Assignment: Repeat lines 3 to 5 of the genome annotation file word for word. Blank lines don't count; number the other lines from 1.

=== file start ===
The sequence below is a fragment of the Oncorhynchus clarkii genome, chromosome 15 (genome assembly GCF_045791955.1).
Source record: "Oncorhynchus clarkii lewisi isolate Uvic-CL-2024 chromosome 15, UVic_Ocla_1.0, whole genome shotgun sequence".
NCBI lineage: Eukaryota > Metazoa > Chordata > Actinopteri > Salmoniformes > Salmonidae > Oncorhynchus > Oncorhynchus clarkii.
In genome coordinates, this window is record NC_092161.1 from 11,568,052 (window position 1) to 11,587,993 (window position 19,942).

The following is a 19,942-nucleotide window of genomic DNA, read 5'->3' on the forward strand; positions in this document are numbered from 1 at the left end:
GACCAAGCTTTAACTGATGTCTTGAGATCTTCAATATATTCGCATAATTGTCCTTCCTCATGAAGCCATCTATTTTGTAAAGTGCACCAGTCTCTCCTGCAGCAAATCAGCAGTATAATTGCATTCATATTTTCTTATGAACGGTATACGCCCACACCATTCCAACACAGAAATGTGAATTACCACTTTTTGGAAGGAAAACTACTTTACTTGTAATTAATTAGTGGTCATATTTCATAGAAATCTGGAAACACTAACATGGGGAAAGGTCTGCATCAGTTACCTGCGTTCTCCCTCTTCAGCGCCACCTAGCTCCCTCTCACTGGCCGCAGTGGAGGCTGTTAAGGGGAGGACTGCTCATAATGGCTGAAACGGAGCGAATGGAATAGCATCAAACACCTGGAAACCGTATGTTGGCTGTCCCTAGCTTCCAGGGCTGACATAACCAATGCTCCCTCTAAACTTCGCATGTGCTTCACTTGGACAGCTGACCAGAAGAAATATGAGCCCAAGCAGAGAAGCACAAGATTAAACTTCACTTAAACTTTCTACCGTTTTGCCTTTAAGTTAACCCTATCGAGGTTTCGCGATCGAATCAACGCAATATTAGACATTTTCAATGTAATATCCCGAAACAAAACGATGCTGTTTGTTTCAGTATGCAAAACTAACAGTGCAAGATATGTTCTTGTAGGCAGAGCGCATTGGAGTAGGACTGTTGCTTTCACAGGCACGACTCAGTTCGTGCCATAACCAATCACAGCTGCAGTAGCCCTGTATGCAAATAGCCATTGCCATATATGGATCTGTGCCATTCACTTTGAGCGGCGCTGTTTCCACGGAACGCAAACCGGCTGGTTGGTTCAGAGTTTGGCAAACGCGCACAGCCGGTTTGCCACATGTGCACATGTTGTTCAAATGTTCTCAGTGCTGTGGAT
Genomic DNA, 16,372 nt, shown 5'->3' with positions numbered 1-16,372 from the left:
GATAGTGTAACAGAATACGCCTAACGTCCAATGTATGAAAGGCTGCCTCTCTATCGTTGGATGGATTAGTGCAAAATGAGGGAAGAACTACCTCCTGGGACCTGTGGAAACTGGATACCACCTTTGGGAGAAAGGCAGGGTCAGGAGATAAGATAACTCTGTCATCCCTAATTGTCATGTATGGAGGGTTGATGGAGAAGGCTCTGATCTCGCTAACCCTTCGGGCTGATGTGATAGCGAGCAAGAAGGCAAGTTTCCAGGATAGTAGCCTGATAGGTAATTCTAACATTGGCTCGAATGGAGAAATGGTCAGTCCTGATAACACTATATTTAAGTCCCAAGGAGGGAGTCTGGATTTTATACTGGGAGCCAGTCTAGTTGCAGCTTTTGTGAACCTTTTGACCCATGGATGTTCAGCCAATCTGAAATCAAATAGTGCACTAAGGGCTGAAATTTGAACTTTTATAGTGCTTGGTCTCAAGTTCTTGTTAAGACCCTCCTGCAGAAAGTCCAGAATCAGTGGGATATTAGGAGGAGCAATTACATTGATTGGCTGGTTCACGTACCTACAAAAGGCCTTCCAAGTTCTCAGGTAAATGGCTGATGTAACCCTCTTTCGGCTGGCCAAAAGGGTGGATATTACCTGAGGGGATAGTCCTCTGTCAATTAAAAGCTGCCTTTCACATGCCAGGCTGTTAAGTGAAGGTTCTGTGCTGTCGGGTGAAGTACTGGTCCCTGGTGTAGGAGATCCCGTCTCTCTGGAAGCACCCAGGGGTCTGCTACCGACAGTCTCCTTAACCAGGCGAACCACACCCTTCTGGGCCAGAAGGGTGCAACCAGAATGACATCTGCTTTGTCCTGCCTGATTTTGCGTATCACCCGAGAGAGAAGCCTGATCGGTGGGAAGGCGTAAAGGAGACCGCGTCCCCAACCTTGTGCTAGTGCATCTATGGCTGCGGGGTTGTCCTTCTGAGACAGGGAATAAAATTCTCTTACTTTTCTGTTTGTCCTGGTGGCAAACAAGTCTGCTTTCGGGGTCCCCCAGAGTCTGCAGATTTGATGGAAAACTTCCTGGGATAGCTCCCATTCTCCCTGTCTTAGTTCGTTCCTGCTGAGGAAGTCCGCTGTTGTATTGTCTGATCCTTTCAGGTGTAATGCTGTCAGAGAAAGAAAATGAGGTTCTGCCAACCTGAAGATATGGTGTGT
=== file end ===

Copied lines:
NCBI lineage: Eukaryota > Metazoa > Chordata > Actinopteri > Salmoniformes > Salmonidae > Oncorhynchus > Oncorhynchus clarkii.
In genome coordinates, this window is record NC_092161.1 from 11,568,052 (window position 1) to 11,587,993 (window position 19,942).

The following is a 19,942-nucleotide window of genomic DNA, read 5'->3' on the forward strand; positions in this document are numbered from 1 at the left end: